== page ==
2018 Golden Globes Winners: ‘Three Billboards’ and ‘Lady Bird’ Take Top Honors

     January 7, 2018


Well the Golden Globes were certainly on brand, and not for all the usual reasons. Three Billboards outside Ebbing, Missouri and Lady Bird took home the top prizes for film while Big Little LiesThe Marvelous Mrs. Maisel, and The Handmaid’s Tale won the main TV prizes. Not only were these all critically lauded pieces of entertainment, they all revolve around complex female-driven stories.

That was certainly in keeping with the tone of the night, as host Seth Meyers addressed the sexual assault/harassment issues head on throughout his opening monologue, and representation was a running theme throughout the night’s acceptance speeches and even from the presenters—Natalie Portman flatly introduced the “all-male nominees” for Best Director. And then of course Oprah Winfrey brought the house down with her rousing Cecil B. DeMille Award acceptance speech, which tackled the #MeToo and #TIMESUP movements in striking fashion. Watch the full speech online right here.

So yeah, it’s impossible to talk about this ceremony and not talk about what was on everyone’s minds, and for an awards show that’s very silly (the HFPA is kind of a joke), the 75th Golden Globes was a surprisingly engaging and at times downright inspirational affair.

As for the awards, Three Billboards had a very strong showing with Best Picture – Drama, Actress (Frances McDormand), Supporting Actor (Sam Rockwell), and Screenplay (Martin McDonagh) while Lady Bird won Best Picture – Comedy and Actress for Saoirse Ronan. And The Shape of Water didn’t go home empty handed, as Guillermo del Toro won Best Director (and gave a tearjerking, heartfelt acceptance speech) and Alexandre Desplat won Best Score.

Now, the Golden Globes aren’t exactly a stayed and true Oscars predictor. They have no voter overlap and are selected by the Hollywood Foreign Press Association, which can sometimes make some pretty odd decisions (reminder: They nominated The Tourist for Best Motion Picture Musical/Comedy). However, given the timeline, they certainly have the ability to influence the race and raise the profiles of smaller or lagging contenders—Oscar voting officially begin a few days ago, so members of the Academy will be watching and could be swayed one way or the other simply be seeing how films/performers fare and who gives memorable acceptance speeches.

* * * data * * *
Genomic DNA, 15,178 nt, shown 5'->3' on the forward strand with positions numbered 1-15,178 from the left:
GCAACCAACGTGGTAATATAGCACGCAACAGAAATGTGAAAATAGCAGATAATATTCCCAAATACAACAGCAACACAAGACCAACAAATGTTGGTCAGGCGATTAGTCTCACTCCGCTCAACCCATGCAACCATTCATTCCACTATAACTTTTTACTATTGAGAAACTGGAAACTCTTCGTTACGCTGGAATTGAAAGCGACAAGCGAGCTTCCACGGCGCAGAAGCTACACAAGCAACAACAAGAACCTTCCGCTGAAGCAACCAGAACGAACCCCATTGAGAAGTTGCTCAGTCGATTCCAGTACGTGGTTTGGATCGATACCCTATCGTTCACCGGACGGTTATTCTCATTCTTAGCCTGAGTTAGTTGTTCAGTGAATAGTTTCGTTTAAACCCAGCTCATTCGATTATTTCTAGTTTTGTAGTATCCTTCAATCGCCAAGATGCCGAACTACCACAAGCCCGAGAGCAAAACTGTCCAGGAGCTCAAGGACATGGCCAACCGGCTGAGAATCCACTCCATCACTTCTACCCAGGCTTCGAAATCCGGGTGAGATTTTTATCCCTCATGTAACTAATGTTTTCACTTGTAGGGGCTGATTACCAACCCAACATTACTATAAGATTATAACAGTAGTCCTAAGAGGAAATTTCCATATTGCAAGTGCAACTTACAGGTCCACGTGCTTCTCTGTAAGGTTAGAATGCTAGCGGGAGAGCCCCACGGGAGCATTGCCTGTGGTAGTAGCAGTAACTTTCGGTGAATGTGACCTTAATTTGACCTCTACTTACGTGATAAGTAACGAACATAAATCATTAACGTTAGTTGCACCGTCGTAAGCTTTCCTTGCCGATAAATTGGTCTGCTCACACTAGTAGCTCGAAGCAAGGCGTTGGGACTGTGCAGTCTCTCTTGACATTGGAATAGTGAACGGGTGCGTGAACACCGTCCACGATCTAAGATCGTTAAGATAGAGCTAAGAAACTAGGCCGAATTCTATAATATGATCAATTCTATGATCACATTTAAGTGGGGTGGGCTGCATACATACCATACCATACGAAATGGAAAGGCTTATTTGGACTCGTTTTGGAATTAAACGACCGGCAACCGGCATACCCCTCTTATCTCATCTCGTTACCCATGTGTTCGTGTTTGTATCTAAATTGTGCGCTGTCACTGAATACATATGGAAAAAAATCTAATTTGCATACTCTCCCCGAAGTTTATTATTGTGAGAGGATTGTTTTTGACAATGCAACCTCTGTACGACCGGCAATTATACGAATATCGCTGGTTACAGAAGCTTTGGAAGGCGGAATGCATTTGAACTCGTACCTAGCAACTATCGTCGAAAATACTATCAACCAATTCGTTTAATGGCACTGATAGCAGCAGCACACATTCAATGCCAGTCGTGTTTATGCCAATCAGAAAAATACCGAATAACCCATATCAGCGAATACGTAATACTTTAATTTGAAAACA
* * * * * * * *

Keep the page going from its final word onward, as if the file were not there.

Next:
So how does this affect the state of the race? I’d say McDormand’s unforgettable speech may give her an edge, and ditto to del Toro for Best Director. Call Me by Your Name and Get Out‘s shut outs at the Globes aren’t a death knell, but they definitely suffered a lack of publicity here.

This is still one of the most unpredictable Oscar races in recent memory, but if the Oscars are anything like the Golden Globes in terms of addressing real-world issues affecting both the entertainment industry and the world at large, at least we’ll be in for an interesting and potentially insightful show.

Check out the full list of Golden Globes winners below.


Image via Fox Searchlight

Best Motion Picture – Drama

Call Me by Your Name


The Post

The Shape of Water

Three Billboards Outside Ebbing, Missouri – WINNER

Best Motion Picture – Musical or Comedy 

The Disaster Artist

Get Out

The Greatest Showman

I, Tonya

Lady Bird – WINNER

Best Motion Picture – Animated 

The Boss Baby

The Breadwinner



Loving Vincent


Image via Disney-Pixar

Best Motion Picture – Foreign Language 

A Fantastic Woman – Chile

First They Killed My Father – Cambodia

In the Fade – Germany/France – WINNER

Loveless – Russia

The Square – Sweden/Germany/France

Best Performance by an Actress in a Motion Picture – Drama

Jessica Chastain – Molly’s Game

Sally Hawkins – The Shape of Water

Frances McDormand – Three Billboards Outside Ebbing, Missouri – WINNER

Meryl Streep – The Post

Michelle Williams – All the Money in the World

Best Performance by an Actor in a Motion Picture – Drama

Timothee Chalamet – Call Me by Your Name

Daniel Day-Lewis – Phantom Thread

Tom Hanks – The Post

Gary Oldman – Darkest Hour – WINNER

Denzel Washington – Roman J. Israel, Esq.


Image via A24

Best Performance by an Actress in a Motion Picture – Musical or Comedy

Judi Dench – Victoria & Abdul

Helen Mirren – The Leisure Seeker

Margot Robbie – I, Tonya

Saoirse Ronan – Lady Bird – WINNER

Emma Stone – Battle of the Sexes

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